Approach - When you come out of the Southfields, I suggest that make a mad dash towards the Wimbledon Park Golf Club - this is where the queue is housed. Every slow step that you take towards the queue is another 10 people ahead of you in the queue.

At Wimbledon, Cash is King. You can only buy the tickets in cash so be prepared. Inspite of clear 'onboarding' instructions given the day before, the 'Thakur' did not have any cash, infact he did not bring anything, not even a bag with water. He had strolled lazily with just a jacket on and hands in his pocket - hence the name bestowed upon him - 'Thakur'. Now Thakur wanted to spend further 5 mins withdrawing cash meaning getting pushed back by atleast 200 people. After much social pressure and absolute disdain showed by the husband, he succumbed and kept walking with us. No one wanted to piss off the husband as he was the only one who seemed to be our ticket to Wimbledon.

Finally in the queue - When you reach there, you will see a number of honorary stewards who will explain you the process of queuing. The first thing you should do is go to the steward who holds a big purple flag with a big 'Q' written on it. This is where the serpentine queue is right now and as soon as you spot the flag, go to the steward and beg for the Queue Card. Once you get the queue card, preserve this more than a pot of gold as you will be asked to show this queeu card atleast 2-3 times to make sure you not trying to sneak in. Each queue card has a date and the number - this is your number in the queue and this ticket is non-transferable. Also each person gets only one queue card, so there is no way you can save spots for any other 'Thakurs' who plan to come late. The queue has strict rules and you will be literally given a 'Guide to Queuing' with a queue Code of Conduct. Apart from the usual 'do not jump the queue', the queue code of conduct has some very interesting rules like - barbecues and fires are not permitted or even rules laid out for pizza take-aways or loud music should not be played but use headphones instead. All in all, an extremely meticulously planned and amazingly executed queuing process.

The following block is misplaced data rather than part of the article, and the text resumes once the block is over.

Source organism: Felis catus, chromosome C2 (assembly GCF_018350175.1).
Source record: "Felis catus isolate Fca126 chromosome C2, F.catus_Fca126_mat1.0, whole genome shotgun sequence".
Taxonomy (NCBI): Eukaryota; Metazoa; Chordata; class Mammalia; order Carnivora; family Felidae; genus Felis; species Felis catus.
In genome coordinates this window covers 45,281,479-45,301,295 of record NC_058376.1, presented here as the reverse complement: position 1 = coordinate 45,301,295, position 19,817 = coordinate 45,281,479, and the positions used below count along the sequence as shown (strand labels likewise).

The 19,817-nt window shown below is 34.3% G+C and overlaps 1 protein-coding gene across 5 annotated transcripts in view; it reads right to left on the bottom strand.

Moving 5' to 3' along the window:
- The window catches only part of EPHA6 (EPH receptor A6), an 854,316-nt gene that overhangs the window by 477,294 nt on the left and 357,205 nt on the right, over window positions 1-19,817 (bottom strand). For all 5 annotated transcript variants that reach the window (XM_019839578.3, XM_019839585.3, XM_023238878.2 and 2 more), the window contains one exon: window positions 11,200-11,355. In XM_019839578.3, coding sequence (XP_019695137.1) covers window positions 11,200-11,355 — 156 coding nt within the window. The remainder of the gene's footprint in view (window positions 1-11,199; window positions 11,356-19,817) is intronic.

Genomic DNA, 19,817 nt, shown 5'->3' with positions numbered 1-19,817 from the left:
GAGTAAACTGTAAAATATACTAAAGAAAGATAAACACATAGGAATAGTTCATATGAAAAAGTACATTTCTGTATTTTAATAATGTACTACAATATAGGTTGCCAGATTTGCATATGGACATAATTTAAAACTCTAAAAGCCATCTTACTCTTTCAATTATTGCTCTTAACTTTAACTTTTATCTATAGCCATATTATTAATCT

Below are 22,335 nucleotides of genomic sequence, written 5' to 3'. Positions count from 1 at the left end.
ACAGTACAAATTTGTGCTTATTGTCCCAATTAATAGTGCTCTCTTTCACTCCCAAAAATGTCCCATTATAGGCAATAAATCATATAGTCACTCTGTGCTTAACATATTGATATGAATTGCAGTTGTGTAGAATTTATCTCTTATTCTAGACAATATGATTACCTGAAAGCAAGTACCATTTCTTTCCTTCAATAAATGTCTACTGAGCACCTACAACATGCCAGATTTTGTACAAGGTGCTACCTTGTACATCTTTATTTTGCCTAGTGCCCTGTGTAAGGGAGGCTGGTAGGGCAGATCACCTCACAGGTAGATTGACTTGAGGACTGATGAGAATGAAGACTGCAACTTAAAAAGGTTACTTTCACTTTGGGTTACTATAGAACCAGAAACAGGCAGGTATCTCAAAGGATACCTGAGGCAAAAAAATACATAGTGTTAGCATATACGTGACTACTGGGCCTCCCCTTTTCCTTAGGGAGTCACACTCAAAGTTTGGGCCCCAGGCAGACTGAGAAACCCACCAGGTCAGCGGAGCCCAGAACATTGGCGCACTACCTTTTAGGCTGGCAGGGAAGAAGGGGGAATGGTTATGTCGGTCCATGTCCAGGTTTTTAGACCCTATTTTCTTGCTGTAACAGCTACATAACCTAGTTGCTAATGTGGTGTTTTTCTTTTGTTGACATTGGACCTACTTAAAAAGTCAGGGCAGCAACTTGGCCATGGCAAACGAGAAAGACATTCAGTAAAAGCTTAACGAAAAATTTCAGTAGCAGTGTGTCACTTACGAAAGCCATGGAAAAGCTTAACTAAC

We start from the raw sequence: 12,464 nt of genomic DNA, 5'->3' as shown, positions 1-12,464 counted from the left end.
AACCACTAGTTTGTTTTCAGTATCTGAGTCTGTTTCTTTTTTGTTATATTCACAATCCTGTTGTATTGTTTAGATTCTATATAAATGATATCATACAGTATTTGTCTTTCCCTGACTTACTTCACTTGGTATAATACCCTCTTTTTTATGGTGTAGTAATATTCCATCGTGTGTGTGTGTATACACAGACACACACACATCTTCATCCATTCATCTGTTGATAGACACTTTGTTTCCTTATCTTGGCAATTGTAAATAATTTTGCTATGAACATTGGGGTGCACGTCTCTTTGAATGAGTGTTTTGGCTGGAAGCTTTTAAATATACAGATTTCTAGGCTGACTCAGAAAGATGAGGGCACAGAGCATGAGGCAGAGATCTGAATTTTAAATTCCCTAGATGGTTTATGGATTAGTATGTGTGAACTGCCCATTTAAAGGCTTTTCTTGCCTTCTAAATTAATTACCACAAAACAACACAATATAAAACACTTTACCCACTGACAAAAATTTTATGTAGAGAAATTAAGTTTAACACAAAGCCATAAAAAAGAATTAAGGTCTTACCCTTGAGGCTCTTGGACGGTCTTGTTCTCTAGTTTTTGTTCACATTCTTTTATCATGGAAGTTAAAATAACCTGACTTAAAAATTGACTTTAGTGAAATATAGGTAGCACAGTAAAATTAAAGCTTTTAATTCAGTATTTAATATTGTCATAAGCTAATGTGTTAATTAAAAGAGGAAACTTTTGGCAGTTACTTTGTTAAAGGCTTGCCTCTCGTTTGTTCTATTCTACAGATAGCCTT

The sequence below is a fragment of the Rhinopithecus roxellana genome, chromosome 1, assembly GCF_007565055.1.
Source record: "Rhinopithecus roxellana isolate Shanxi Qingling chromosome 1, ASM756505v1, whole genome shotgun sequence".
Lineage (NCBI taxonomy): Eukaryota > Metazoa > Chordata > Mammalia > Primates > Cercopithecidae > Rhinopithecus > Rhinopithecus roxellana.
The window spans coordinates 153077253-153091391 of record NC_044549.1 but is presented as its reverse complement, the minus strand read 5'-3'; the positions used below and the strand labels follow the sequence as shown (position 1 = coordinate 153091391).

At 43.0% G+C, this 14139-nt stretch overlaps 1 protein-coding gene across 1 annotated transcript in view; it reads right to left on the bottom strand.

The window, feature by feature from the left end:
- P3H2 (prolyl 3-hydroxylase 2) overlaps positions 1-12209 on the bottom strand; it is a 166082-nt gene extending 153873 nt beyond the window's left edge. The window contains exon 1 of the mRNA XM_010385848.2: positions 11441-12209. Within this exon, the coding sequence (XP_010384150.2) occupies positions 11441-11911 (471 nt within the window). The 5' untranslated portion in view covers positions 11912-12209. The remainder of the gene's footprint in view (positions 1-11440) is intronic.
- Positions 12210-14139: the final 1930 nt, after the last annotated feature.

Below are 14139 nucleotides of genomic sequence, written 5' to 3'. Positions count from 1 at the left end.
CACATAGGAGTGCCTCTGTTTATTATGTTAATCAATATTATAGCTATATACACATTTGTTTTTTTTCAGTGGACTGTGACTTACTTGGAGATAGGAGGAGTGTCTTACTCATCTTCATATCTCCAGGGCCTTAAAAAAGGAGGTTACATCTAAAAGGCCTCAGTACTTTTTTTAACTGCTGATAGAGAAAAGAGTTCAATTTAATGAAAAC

Our number was around 8700 and were standing in the K9 queue. The stewards told us that we were 'just above' the ground capacity so that means that when the first lot goes in, the next in line will be allowed in on the basis of 'one out one in' basis. When we asked what was the 'capacity', the only answer we got was we were 'just over' so we let it pass. The husband as always, was fully prepared with enough mattresses for 6 people to rests their bums on so we settled down. This was just the beginning of the much fun-filled day ahead.

Southfields Station converted to a huge tennis court

On route to the queue

The Queue

Queue Cards

Rejoicing after being handed over the queue card

Settled down